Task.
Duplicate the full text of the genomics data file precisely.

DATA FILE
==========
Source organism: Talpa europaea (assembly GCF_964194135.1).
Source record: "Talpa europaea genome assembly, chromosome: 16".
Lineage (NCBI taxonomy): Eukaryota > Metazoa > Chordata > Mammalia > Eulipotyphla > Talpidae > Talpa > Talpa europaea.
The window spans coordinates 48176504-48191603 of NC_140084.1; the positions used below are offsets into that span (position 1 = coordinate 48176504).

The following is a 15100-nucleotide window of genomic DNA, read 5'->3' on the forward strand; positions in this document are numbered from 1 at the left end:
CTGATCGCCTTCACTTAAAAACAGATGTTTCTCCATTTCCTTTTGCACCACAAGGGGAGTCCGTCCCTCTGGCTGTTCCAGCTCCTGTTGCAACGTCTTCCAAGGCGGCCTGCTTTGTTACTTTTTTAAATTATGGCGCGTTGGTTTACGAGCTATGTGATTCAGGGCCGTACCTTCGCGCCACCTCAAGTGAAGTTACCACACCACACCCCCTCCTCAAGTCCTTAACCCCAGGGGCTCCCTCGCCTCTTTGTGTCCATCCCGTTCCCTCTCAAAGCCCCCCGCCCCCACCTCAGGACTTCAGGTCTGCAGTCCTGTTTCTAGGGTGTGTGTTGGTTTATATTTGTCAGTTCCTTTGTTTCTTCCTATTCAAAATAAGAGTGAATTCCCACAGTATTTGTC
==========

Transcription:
Source organism: Talpa europaea (assembly GCF_964194135.1).
Source record: "Talpa europaea genome assembly, chromosome: 16".
Lineage (NCBI taxonomy): Eukaryota > Metazoa > Chordata > Mammalia > Eulipotyphla > Talpidae > Talpa > Talpa europaea.
The window spans coordinates 48176504-48191603 of NC_140084.1; the positions used below are offsets into that span (position 1 = coordinate 48176504).

The following is a 15100-nucleotide window of genomic DNA, read 5'->3' on the forward strand; positions in this document are numbered from 1 at the left end:
CTGATCGCCTTCACTTAAAAACAGATGTTTCTCCATTTCCTTTTGCACCACAAGGGGAGTCCGTCCCTCTGGCTGTTCCAGCTCCTGTTGCAACGTCTTCCAAGGCGGCCTGCTTTGTTACTTTTTTAAATTATGGCGCGTTGGTTTACGAGCTATGTGATTCAGGGCCGTACCTTCGCGCCACCTCAAGTGAAGTTACCACACCACACCCCCTCCTCAAGTCCTTAACCCCAGGGGCTCCCTCGCCTCTTTGTGTCCATCCCGTTCCCTCTCAAAGCCCCCCGCCCCCACCTCAGGACTTCAGGTCTGCAGTCCTGTTTCTAGGGTGTGTGTTGGTTTATATTTGTCAGTTCCTTTGTTTCTTCCTATTCAAAATAAGAGTGAATTCCCACAGTATTTGTC